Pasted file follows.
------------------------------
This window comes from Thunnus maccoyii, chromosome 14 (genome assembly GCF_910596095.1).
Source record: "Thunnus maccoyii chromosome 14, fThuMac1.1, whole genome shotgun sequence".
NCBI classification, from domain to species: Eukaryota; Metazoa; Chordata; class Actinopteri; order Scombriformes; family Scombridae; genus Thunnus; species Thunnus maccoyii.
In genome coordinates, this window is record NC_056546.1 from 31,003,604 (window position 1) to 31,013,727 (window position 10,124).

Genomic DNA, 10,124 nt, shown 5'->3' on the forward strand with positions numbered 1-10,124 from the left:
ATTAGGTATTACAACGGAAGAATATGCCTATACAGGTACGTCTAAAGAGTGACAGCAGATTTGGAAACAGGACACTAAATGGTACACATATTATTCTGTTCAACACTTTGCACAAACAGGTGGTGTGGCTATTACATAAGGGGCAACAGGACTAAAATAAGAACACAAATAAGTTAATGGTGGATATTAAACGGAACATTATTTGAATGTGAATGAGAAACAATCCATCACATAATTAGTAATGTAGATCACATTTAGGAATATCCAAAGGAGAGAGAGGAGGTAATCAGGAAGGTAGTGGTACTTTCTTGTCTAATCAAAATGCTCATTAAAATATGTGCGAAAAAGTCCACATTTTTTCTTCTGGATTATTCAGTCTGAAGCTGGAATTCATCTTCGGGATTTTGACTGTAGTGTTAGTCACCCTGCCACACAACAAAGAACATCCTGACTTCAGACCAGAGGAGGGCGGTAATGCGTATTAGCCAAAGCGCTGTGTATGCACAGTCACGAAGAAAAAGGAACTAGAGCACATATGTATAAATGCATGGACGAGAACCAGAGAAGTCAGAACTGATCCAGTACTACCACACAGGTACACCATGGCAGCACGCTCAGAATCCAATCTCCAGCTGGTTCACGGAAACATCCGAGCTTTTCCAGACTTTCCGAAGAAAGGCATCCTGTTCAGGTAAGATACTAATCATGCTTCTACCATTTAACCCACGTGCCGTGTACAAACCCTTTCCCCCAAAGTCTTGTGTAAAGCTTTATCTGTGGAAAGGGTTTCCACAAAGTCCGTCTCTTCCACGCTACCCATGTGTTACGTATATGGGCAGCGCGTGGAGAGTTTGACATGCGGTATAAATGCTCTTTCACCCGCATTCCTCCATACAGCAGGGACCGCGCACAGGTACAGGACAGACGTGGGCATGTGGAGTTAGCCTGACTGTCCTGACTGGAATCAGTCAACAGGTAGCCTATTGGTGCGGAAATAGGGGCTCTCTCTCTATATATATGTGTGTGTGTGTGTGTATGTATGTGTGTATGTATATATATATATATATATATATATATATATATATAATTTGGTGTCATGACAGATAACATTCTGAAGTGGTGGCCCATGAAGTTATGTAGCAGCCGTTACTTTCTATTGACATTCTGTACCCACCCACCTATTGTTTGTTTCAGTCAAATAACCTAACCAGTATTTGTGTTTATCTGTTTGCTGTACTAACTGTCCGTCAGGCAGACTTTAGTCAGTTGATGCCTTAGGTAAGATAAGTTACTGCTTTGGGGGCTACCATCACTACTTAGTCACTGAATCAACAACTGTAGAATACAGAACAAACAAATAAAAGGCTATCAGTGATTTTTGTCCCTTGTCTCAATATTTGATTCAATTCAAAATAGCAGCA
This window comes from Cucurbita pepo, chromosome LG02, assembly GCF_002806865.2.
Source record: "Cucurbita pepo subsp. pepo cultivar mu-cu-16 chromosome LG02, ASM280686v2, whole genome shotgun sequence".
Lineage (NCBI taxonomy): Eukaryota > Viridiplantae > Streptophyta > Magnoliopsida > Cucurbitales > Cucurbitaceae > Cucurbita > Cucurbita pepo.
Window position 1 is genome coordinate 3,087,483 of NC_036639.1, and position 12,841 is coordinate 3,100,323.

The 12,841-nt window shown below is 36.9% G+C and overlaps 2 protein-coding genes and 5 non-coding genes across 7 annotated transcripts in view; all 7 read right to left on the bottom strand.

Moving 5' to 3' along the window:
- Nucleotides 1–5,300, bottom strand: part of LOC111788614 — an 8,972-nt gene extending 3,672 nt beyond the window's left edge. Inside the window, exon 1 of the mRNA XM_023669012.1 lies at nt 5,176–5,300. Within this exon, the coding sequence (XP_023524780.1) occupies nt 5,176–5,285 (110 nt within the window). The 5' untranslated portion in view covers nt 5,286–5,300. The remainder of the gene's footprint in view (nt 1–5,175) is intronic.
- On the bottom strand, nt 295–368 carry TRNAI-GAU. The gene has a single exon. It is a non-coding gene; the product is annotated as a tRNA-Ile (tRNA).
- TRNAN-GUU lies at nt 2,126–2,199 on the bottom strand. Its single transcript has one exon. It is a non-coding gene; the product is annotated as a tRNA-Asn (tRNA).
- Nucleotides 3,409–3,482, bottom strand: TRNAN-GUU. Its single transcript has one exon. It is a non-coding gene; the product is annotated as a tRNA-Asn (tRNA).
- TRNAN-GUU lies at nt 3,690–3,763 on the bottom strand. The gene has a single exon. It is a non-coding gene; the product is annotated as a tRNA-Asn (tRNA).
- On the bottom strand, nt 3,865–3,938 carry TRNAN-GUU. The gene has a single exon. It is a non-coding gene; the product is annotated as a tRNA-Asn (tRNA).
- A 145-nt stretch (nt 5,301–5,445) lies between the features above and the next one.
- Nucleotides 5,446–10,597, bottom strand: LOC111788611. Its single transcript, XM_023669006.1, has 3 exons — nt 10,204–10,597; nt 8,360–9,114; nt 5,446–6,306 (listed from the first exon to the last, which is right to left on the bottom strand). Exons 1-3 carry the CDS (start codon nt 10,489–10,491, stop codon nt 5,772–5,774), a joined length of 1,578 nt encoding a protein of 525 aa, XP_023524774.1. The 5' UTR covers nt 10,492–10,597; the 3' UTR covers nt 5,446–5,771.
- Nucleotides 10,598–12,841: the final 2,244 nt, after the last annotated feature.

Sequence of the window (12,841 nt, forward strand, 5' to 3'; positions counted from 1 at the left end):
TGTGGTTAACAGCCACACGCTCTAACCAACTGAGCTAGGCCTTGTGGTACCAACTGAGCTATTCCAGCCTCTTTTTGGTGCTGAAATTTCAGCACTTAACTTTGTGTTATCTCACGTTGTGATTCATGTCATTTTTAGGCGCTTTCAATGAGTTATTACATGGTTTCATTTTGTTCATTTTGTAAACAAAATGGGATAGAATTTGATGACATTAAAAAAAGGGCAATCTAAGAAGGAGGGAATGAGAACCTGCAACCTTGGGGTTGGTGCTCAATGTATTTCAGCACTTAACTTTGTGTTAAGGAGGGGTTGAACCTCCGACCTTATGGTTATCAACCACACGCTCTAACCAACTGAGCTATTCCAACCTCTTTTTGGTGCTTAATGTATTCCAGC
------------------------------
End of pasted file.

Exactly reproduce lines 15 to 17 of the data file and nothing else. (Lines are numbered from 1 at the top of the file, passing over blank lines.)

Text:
- TRNAN-GUU lies at nt 2,126–2,199 on the bottom strand. Its single transcript has one exon. It is a non-coding gene; the product is annotated as a tRNA-Asn (tRNA).
- Nucleotides 3,409–3,482, bottom strand: TRNAN-GUU. Its single transcript has one exon. It is a non-coding gene; the product is annotated as a tRNA-Asn (tRNA).
- TRNAN-GUU lies at nt 3,690–3,763 on the bottom strand. The gene has a single exon. It is a non-coding gene; the product is annotated as a tRNA-Asn (tRNA).